Flexible work arrangements do not mean you do not have to work

On 21 July 2023 the Fair Work Commission in Cheikho v Insurance Australia Group Services determined that the termination of a worker was not unfair or harsh after the employer had reviewed the cyber activity of an employee and her work output over a 3 month period, concluded she had failed to perform the inherent requirements of her role by failing to work during her designated working hours and after giving her an opportunity to explain what she had worked on, concluded her explanation was unsatisfactory and terminated her employment.

Cheikho brought proceedings in the Fair Work Commission (Commission) under s.394 of the Fair Work Act 2009 (Cth) (FW Act) for a remedy alleging that she had been unfairly dismissed and sought compensation arising from the circumstances of her dismissal. She had been employed by IAG since 2005. Her duties included responsibility for the creation and change of static insurance policy documents, ensuring static policy documents sent to customers complied with regulatory and legal standards by ensuring they were reviewed and signed-off by key stakeholders within IAG, ensuring that regulatory timeframes were met, assisting in the delivery of the regulatory policy communication strategy and folder management, mailbox management and work from home compliance

IAG conducted a review of Cheikho’s cyber activity from October to December 2022 including lap top use. IAG claimed that the reports generated by this review which measured amongst other things, key-stroke activity, (that is, the number of times the person physically presses a key on their keyboard) showed that Cheikho had significant periods where no or minimal keyboard activity was evident. Cheikho disputed the claim that she had not been working as required during this period and contended she used devices other than her laptop.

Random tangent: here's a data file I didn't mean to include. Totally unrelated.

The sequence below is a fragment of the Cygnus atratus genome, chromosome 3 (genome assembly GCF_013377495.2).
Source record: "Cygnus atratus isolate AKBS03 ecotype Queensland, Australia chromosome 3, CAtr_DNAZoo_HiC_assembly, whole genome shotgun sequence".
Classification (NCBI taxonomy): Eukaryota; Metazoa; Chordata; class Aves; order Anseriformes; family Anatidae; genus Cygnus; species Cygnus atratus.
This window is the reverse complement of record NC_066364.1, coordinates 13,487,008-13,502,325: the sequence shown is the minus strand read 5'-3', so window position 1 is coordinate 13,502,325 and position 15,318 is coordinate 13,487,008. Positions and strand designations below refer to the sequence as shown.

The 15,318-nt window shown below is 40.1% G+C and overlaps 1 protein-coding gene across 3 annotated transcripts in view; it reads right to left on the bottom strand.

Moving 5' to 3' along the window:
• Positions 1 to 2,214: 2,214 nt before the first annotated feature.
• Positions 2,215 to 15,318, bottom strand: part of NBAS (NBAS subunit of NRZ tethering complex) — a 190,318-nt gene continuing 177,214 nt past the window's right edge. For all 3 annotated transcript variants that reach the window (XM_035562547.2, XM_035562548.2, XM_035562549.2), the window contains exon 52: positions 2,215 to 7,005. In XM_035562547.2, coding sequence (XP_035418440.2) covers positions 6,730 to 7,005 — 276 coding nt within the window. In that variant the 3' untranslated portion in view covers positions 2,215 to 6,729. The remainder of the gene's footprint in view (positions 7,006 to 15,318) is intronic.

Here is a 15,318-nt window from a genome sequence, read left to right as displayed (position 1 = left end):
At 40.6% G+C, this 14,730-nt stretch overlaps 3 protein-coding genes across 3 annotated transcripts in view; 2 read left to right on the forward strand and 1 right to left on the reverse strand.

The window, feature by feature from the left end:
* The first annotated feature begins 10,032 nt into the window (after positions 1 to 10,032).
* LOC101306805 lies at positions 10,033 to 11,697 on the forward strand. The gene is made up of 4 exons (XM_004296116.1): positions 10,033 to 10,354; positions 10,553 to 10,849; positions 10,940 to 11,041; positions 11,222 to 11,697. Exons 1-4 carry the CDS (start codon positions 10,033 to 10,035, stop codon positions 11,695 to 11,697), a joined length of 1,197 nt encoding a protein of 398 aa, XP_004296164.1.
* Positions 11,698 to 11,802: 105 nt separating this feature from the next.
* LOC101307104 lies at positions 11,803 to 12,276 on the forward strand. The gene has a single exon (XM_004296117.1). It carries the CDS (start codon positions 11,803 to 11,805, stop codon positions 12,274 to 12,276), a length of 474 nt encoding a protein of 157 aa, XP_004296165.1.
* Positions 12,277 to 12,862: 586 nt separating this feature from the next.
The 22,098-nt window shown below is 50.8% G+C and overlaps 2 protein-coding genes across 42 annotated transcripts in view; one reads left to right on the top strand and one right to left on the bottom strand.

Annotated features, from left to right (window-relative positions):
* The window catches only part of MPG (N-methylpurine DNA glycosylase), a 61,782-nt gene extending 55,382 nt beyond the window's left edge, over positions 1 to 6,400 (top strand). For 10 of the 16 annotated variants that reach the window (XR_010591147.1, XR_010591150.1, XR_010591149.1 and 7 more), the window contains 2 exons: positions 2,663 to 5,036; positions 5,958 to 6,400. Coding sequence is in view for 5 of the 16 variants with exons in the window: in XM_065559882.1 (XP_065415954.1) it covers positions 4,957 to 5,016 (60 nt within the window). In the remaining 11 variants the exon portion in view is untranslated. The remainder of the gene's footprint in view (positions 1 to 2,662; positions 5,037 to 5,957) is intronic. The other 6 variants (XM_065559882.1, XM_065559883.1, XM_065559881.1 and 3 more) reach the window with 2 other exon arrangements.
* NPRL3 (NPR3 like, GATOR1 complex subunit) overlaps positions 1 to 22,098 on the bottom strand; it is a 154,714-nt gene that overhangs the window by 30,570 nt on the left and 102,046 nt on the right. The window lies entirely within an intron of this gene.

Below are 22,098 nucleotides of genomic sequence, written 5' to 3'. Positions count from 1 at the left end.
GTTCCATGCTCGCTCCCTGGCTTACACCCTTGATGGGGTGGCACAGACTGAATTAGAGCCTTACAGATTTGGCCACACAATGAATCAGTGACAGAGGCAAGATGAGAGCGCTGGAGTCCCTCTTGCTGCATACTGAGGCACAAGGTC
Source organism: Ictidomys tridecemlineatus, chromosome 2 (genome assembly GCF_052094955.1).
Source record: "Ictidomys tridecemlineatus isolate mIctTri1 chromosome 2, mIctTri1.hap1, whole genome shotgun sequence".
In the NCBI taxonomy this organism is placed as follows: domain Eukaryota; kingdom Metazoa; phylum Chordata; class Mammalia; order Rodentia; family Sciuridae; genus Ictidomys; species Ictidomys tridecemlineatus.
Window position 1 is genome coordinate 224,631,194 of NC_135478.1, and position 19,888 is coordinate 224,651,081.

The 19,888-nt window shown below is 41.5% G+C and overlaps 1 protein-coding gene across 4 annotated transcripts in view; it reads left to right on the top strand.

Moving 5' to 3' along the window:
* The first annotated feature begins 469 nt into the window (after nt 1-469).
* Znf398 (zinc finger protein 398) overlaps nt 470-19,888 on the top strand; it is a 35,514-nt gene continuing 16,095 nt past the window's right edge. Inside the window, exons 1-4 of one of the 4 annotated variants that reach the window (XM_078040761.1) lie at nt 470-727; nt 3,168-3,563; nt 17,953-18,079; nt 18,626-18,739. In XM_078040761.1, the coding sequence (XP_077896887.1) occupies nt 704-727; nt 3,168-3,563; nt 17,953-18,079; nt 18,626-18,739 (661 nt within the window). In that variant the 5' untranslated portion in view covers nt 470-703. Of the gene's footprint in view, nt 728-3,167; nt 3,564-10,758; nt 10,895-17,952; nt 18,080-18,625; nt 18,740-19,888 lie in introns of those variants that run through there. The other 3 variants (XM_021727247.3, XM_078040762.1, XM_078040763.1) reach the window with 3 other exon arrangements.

Cheikho was terminated on 20 February 2023 for what IAG alleged was misconduct. That misconduct involved the alleged failure by to work as required during the period October to December 2022.

In the proceedings IAG argued it had a valid reason to terminate Cheikho as she had failed to perform the inherent requirements of her role by failing to work during her designated working hours. Her failure to attend to her duties put additional pressure on her work colleagues such that IAG’s managers were concerned that this was creating a work health and safety risk for those employees because they were taking on additional work given that the Cheikho was missing deadlines and not communicating effectively.

Cheikho provided limited evidence dealing with the issue of whether there was a valid reason for the dismissal and said in relation to the cyber review of her laptop computer, “I just don’t use this device. I doubt the data. I don’t believe for a minute it’s true.”

The Commission after hearing the evidence concluded:

“The evidence demonstrated that in the period October to December 2022 the Applicant was not working as she was required to do during her designated working hours. The Applicant was given an opportunity to refute the allegation relating to the non-performance of her duties during the process she engaged in with her employer in February 2023. The evidence shows that she was unable to provide a credible explanation during that process…..In my view the evidence establishes that there were extended periods where the Applicant was not working as she was required to do in the October to December 2022 period. This constituted a valid reason for the dismissal of the Applicant.”

The reason for termination was not unfair.

The employer had given the employee an opportunity to respond to the reason for dismissal.

Where the employee is aware of the precise nature of the employer’s concern about his or her conduct or performance and has a full opportunity to respond to this concern, this is enough to satisfy the requirements under the Fair Work Act before terminating the employee.

Termination in the circumstances was not harsh, unjust or unreasonable.

There are ways and means of monitoring work done remotely and where an employee fails to work during the required hours of work an employer can terminate an employee for misconduct.